Pre-teen behaviour, any help?

(7 Posts)
RosieAandO Wed 20-Mar-13 22:19:30

Thank you everyone, I can't tell you how nice it is to know I'm not alone!

I've written myself a list of things to try from everything you've said, think that Sunday we sit down and agree some rules, and some responsibilities, and some rewards too.

you've all been really helpful - thank you

Oh, and when I went up to my daughter to settle her for the night, she'd put back everything that she'd thrown around her room - which is not only great behaviour wise, but I'm sure it's the first time ever she's voluntarily tidied her room :-) I told her I was really pleased and proud of her for being mature enough to pick up after herself like that <3

steppemum Netherlands Wed 20-Mar-13 21:30:05

I would second the responsibility. You could make a list of chores she can choose from.

My ds is 10 and we swing from delightful to monster, real Jekyl and hyde with high emotion. We have found that stepping back and letting him take responsibility works.
So we got tired of nagging him in the morning. Now he gets a time check (he is up, his problem is after breakfast getting dressed and ready for school) It is up to him to get out of the door on time. If he is late for school there is a consequence, but the focus is - this is the time, you have 15 minutes ok? Then leave it to him. He is now never late and we don't have many arguements about it just about everything else

He is very good at looking after his animals though, he is responsible for feeding them, and shutting them up (extra carpet over hutch in the cold) we clean them out together. I would be tempted to make a quiet stand one evening, no food on the table for her, until she has fed her animals.

I would also second the extra love. I have started a Friday night ds night. I put younger girls to bed and we cuddle up on the sofa and watch a recorded program too old for dds. This mummy time has really helped him to feel loved.

We have also learned that once he has gone off in a temper, we step back and ignore. We often send him to his room to be angry there and calm down there. We won't don't discuss it or deal with it until he has calmed down.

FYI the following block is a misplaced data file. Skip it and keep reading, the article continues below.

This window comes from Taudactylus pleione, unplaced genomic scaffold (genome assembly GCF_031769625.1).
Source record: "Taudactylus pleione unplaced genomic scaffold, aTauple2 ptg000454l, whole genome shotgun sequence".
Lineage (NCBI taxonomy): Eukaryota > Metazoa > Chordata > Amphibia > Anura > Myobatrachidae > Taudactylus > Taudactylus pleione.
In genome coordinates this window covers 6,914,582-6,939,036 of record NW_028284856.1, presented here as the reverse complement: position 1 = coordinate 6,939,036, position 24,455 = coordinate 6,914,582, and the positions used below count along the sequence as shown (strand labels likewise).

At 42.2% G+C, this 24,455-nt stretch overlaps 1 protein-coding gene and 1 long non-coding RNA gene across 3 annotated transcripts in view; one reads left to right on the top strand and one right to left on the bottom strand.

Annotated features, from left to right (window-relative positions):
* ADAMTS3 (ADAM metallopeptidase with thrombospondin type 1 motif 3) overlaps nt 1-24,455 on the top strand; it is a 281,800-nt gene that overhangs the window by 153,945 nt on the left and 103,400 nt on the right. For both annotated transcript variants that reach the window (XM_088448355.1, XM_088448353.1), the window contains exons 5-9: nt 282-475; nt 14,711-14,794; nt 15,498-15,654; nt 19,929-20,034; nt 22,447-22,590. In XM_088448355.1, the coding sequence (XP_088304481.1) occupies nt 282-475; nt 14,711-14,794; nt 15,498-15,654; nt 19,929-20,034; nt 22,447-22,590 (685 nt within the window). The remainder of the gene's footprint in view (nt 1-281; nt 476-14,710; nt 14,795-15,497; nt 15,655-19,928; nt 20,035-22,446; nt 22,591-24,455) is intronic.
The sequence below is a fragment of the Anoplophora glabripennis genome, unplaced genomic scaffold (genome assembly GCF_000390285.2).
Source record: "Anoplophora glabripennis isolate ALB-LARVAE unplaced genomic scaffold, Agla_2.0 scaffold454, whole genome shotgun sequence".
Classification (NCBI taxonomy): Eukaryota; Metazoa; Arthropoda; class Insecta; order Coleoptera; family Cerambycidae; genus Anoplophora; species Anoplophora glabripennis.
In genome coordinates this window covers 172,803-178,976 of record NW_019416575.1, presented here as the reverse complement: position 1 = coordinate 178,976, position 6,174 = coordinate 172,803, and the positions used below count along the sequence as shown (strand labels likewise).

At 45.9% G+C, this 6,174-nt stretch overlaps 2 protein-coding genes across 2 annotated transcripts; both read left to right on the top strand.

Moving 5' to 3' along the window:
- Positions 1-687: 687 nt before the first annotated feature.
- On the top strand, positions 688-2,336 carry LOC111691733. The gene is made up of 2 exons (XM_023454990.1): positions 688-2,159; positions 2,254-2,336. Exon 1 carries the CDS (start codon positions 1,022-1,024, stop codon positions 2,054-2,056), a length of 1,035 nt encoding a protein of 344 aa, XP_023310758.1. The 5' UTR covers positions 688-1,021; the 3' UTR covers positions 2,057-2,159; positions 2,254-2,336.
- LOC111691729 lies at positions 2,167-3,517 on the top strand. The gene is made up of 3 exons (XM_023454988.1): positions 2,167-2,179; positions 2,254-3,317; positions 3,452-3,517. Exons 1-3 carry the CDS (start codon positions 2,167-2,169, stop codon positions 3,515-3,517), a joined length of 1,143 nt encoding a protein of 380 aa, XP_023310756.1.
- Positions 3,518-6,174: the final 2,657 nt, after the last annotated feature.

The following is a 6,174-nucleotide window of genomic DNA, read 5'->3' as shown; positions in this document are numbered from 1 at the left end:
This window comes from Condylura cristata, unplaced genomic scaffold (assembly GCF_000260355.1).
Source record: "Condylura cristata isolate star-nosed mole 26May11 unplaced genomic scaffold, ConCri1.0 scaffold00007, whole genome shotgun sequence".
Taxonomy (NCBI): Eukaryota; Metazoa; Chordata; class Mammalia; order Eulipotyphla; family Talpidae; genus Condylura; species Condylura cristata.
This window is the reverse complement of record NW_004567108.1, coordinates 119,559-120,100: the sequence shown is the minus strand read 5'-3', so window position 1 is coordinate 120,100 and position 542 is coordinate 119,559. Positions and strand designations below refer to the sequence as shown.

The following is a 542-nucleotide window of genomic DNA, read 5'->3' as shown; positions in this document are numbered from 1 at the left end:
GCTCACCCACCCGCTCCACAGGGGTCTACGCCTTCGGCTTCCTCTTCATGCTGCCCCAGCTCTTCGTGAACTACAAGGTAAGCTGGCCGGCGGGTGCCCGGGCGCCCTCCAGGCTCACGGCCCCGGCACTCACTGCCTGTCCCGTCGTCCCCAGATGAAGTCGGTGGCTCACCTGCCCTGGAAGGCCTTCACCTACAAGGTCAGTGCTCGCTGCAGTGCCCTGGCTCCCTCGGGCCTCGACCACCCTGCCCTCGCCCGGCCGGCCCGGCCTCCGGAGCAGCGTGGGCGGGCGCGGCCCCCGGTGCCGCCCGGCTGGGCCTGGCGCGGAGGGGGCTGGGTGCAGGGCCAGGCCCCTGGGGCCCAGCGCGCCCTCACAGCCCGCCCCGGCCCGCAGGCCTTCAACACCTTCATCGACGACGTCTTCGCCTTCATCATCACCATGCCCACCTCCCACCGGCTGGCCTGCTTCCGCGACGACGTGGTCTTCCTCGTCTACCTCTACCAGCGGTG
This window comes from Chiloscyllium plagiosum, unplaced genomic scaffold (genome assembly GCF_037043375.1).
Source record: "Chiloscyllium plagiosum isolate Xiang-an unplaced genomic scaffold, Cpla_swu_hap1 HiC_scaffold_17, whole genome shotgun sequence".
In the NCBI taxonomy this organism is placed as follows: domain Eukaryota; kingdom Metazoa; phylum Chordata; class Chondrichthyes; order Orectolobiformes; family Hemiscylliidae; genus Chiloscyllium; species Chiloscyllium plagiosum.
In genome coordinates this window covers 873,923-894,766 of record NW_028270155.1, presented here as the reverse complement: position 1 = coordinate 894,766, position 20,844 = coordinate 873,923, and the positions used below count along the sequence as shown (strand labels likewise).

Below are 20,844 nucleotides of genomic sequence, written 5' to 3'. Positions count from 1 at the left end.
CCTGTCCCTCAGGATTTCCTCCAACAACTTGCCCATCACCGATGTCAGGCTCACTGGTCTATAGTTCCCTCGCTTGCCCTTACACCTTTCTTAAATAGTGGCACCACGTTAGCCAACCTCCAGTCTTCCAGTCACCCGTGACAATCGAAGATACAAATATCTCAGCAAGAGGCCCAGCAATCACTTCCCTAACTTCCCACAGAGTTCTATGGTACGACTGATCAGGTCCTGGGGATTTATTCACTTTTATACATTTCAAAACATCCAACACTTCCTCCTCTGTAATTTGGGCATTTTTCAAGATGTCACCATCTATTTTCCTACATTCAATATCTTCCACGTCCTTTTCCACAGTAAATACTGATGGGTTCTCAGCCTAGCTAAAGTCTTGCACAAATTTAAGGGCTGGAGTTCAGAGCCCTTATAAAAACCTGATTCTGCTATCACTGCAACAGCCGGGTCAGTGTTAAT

I find it sooo hard. This week has been a long haul, issues everyday and I am exhausted. Then tonight he is clam and cuddly!

tigerzzzz Wed 20-Mar-13 21:08:07

Oh Rosie - you sound really down. And you definitely DON'T sound like a crap parent. You sound like you've raised a fantastic young lady who you should be really proud of.

A chart is a great idea - and don't sweat it if you don't stick to it. It's just great to spend a few minutes together putting it down on paper. We've also done this recently, and set up a rule about screen time in return for good behaviour. It doesn't always work for various reasons - eg last week I was ill, so just let her stay on the computer while i had a sleep. It's still there to fall back on though.

I hope it works out for you.

Lilyloo Wed 20-Mar-13 21:05:06

That is lovely that she came back and tried to sort it with you smile I would say that certainly means you are doing a wonderful job with her, definitely not a crap parent.

RosieAandO Wed 20-Mar-13 20:58:49

Thank you, that's really kind. I like the idea of giving her some chores to make her feel grown up :-) I know I feel guilty that I can't give them a proper family, and it is always SO much easier to do everything myself rather than battling, but rod for my own back and all that...

Bless her, she came down and calmly told me how she'd felt, and that she hatesd arguing, and we had a hug and she cried a bit. We've agreed to make c a chart on Saturday of various things I expect her to do each day, and she even suggested that when she comes in from school, she checks the guineas then rather than later, so she knows it's done and doesn't resent having to do them when she's tired/it's dark.

I hope we can stick to it, I'm rubbish with charts and so on because I'm a pretty crap parent!

I really appreciate knowing that I'm not alone in this though - thank you - I don't know any other parents other than one at work, and she always seems to have things sorted!

Will definitely go overboard on the love too, and also reward things like helping out more with film nights and so on.

Thanks again, I think I'll have a little cry now!

tigerzzzz Wed 20-Mar-13 20:53:51